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What One Health Can Teach Us About Tackling COVID-19

Post By Micha Bennet for the School of Global Environmental Sustainability

Sue VandeWoude, DVM, knows well the disruption that COVID-19 is causing for organizations all over the world. Director of the One Health Institute at Colorado State University, she was in Australia on a Fulbright scholarship award when she was forced to return home early because of the virus. This pandemic is a One Health problem, she says, and will require One Health solutions.

Picture of Sue VandeWoude

One Health is the idea that we need to look systematically at the interaction between animals, humans, and the environment. Its premise is a balance between all three elements, and an imbalance can cause very significant problems to erupt. COVID-19 touches all aspects One Health. The virus that causes the COVID-19 disease is almost surely zoonotic meaning it passed from animals to humans affecting the health of both. Habitat destruction, an environmental factor, can bring wild animals and humans into closer contact, allowing the virus to jump hosts.

“There’s this huge conglomeration of issues,” says VandeWoude. “And a lot of governmental and non-governmental organizations are now mobilizing to have One Health solutions…It’s a One Health problem.”

In addition to recently being named director of the One Health Institute, VandeWoude is a professor in the College of Veterinary Medicine and Biomedical Sciences. She is also a member of the National Academy of Sciences. She brings expertise in veterinary virology, and explains the concept of One Health One Medicine – that we can advance veterinary medicine and human medicine simultaneously. For example, she says we can look at how we treat cancer in dogs and apply that knowledge to how we treat cancer in humans.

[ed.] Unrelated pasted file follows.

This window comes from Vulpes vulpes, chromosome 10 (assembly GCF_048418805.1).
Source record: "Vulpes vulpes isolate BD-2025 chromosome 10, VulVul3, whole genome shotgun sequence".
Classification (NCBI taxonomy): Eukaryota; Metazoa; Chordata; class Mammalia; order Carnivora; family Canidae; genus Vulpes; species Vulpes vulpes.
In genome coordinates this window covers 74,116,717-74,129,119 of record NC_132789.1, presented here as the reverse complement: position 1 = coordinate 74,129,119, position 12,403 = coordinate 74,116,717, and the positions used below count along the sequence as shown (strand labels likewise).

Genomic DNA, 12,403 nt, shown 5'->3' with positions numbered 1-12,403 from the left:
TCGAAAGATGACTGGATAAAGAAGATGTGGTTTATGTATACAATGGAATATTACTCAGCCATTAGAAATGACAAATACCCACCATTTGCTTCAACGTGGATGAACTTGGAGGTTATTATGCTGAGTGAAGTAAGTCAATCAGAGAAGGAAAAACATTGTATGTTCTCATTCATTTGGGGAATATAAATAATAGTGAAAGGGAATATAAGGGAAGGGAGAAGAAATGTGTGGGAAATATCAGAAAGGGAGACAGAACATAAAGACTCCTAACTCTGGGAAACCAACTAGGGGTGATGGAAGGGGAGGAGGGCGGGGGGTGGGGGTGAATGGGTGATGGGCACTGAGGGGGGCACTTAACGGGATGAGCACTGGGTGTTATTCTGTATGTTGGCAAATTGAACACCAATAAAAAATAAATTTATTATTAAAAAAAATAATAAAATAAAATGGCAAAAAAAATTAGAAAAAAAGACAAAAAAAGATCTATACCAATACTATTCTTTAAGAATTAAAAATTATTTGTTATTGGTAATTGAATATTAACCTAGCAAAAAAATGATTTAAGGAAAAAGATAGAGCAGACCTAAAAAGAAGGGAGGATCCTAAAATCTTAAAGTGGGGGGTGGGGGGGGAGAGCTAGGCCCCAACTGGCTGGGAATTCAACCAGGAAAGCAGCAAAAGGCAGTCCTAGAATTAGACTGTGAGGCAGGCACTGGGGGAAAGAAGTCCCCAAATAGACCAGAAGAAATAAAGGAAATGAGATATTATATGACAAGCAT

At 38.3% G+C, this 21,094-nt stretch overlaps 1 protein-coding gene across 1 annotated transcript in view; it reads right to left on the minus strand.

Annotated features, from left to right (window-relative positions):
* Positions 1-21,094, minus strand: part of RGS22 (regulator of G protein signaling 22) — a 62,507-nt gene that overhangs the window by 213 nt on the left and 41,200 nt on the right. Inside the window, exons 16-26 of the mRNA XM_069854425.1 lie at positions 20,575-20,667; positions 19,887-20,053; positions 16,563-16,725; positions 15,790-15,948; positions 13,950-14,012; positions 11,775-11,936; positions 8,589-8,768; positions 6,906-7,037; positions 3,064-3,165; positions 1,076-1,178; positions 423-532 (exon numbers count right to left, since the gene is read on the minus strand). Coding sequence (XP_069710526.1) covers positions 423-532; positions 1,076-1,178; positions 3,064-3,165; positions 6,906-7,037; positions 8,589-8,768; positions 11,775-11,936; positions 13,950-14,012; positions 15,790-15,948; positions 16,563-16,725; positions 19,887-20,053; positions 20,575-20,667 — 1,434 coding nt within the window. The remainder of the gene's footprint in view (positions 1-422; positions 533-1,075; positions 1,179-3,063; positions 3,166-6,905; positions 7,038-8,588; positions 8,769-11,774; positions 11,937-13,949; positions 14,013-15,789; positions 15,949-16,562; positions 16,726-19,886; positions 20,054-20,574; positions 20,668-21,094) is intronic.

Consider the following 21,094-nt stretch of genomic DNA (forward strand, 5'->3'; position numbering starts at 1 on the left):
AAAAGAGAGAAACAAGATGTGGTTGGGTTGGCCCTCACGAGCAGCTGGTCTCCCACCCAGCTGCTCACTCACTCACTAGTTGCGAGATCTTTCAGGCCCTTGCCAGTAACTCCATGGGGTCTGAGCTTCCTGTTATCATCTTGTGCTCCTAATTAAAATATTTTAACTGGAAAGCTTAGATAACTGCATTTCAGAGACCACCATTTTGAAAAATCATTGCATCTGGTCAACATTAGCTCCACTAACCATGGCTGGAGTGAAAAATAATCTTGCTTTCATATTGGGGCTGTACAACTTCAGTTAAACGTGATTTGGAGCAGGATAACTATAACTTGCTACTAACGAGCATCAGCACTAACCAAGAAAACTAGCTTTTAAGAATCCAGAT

“I think [COVID-19] is really highlighting that we can’t separate our lives from animal lives,” says VandeWoude. The pandemic provokes questions of how to capitalize on the knowledge of large research networks that understand the nuanced aspects of the animal-human-environment health connection.

“How do you bring together trans-disciplinary teams to form solutions?” she asks. Cross-discipline collaboration is proving to be ever more important in progressing One Health.

Breaking down information silos and understanding our research systems’ interconnectedness is key. Of course, connecting with folks right now isn’t exactly the easiest. Social distancing means in-person team meetings can’t happen, much research has been suspended, and outreach events like those put on by the student-run One Health Club are canceled.

For example, the One Health Institute has had to halt research with the Navajo Nation, which was looking at livestock exposure to uranium contamination. “That involves visits to the Navajo nation, which have been suspended right now,” said VandeWoude. She says that one group who might be especially feeling the effects of suspended research are graduate students and postdocs, whose careers are largely predicated on making progress on their projects. Many folks are feeling the impacts and coping in different ways.

“It’s almost like someone dropped a bomb in the middle of everything,” she says. “I think one of my strengths is being a networker and a communicator, so I’m trying to talk to everybody and figure out how to get things drawn together.”

VandeWoude, along with the rest of the One Health Institute staff, are navigating how to continue work remotely through different technologies like video conferencing. She also points out that this crisis is inspiring scientists to put their expertise towards coming up with new, creative solutions. For example, at CSU there are teams working on a new kind of protective mask, looking at vaccinations and disinfectants, and diving into different aspects of the disease.

“It’s really mobilized people’s creativity and innovation,” says VandeWoude. “I think that there’s some really positive powerful energy going on right now.”

One Health is founded on the idea of interconnectedness, of working across barriers. Applying “positive, powerful energy” to these collaborative approaches is exactly the type of innovation we’ll need to continue to tackle such an interconnected and global problem.

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